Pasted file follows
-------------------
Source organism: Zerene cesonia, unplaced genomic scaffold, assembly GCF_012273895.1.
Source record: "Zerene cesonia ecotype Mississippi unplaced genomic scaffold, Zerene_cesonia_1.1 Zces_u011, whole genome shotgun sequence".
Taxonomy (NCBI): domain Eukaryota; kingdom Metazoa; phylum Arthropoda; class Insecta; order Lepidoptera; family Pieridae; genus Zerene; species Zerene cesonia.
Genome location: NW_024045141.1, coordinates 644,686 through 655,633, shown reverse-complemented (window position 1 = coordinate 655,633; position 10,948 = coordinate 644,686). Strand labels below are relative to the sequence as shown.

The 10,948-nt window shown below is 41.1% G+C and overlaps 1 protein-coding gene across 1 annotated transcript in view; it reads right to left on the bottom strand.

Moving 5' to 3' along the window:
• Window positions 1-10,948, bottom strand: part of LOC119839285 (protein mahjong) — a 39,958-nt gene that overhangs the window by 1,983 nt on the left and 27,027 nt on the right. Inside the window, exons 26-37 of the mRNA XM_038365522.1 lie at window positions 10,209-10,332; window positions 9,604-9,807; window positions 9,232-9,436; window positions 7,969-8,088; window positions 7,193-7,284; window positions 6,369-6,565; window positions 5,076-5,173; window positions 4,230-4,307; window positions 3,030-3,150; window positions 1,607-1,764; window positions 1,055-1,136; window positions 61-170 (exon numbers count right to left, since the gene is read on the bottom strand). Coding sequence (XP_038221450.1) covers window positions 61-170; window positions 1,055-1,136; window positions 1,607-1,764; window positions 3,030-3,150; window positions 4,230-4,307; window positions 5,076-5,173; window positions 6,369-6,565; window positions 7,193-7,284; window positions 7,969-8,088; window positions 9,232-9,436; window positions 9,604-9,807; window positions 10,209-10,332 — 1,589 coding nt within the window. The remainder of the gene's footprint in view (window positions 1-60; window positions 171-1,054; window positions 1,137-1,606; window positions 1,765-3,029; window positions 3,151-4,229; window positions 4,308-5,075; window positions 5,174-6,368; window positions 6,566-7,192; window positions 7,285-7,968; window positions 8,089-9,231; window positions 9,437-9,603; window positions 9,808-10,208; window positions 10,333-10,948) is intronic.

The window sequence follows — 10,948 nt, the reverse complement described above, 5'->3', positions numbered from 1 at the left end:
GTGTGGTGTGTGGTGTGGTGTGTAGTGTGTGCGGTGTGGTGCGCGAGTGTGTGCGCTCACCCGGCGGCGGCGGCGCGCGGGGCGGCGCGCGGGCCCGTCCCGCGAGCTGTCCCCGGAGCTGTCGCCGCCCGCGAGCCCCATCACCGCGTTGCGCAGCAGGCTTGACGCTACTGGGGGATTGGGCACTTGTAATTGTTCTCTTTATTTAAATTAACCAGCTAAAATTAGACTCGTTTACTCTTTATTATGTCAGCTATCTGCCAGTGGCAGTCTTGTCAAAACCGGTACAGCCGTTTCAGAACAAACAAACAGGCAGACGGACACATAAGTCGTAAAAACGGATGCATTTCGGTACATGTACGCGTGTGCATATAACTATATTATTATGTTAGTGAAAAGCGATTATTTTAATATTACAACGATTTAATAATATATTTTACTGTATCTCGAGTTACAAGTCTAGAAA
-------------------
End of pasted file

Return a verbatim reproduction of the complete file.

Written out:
Source organism: Zerene cesonia, unplaced genomic scaffold, assembly GCF_012273895.1.
Source record: "Zerene cesonia ecotype Mississippi unplaced genomic scaffold, Zerene_cesonia_1.1 Zces_u011, whole genome shotgun sequence".
Taxonomy (NCBI): domain Eukaryota; kingdom Metazoa; phylum Arthropoda; class Insecta; order Lepidoptera; family Pieridae; genus Zerene; species Zerene cesonia.
Genome location: NW_024045141.1, coordinates 644,686 through 655,633, shown reverse-complemented (window position 1 = coordinate 655,633; position 10,948 = coordinate 644,686). Strand labels below are relative to the sequence as shown.

The 10,948-nt window shown below is 41.1% G+C and overlaps 1 protein-coding gene across 1 annotated transcript in view; it reads right to left on the bottom strand.

Moving 5' to 3' along the window:
• Window positions 1-10,948, bottom strand: part of LOC119839285 (protein mahjong) — a 39,958-nt gene that overhangs the window by 1,983 nt on the left and 27,027 nt on the right. Inside the window, exons 26-37 of the mRNA XM_038365522.1 lie at window positions 10,209-10,332; window positions 9,604-9,807; window positions 9,232-9,436; window positions 7,969-8,088; window positions 7,193-7,284; window positions 6,369-6,565; window positions 5,076-5,173; window positions 4,230-4,307; window positions 3,030-3,150; window positions 1,607-1,764; window positions 1,055-1,136; window positions 61-170 (exon numbers count right to left, since the gene is read on the bottom strand). Coding sequence (XP_038221450.1) covers window positions 61-170; window positions 1,055-1,136; window positions 1,607-1,764; window positions 3,030-3,150; window positions 4,230-4,307; window positions 5,076-5,173; window positions 6,369-6,565; window positions 7,193-7,284; window positions 7,969-8,088; window positions 9,232-9,436; window positions 9,604-9,807; window positions 10,209-10,332 — 1,589 coding nt within the window. The remainder of the gene's footprint in view (window positions 1-60; window positions 171-1,054; window positions 1,137-1,606; window positions 1,765-3,029; window positions 3,151-4,229; window positions 4,308-5,075; window positions 5,174-6,368; window positions 6,566-7,192; window positions 7,285-7,968; window positions 8,089-9,231; window positions 9,437-9,603; window positions 9,808-10,208; window positions 10,333-10,948) is intronic.

The window sequence follows — 10,948 nt, the reverse complement described above, 5'->3', positions numbered from 1 at the left end:
GTGTGGTGTGTGGTGTGGTGTGTAGTGTGTGCGGTGTGGTGCGCGAGTGTGTGCGCTCACCCGGCGGCGGCGGCGCGCGGGGCGGCGCGCGGGCCCGTCCCGCGAGCTGTCCCCGGAGCTGTCGCCGCCCGCGAGCCCCATCACCGCGTTGCGCAGCAGGCTTGACGCTACTGGGGGATTGGGCACTTGTAATTGTTCTCTTTATTTAAATTAACCAGCTAAAATTAGACTCGTTTACTCTTTATTATGTCAGCTATCTGCCAGTGGCAGTCTTGTCAAAACCGGTACAGCCGTTTCAGAACAAACAAACAGGCAGACGGACACATAAGTCGTAAAAACGGATGCATTTCGGTACATGTACGCGTGTGCATATAACTATATTATTATGTTAGTGAAAAGCGATTATTTTAATATTACAACGATTTAATAATATATTTTACTGTATCTCGAGTTACAAGTCTAGAAA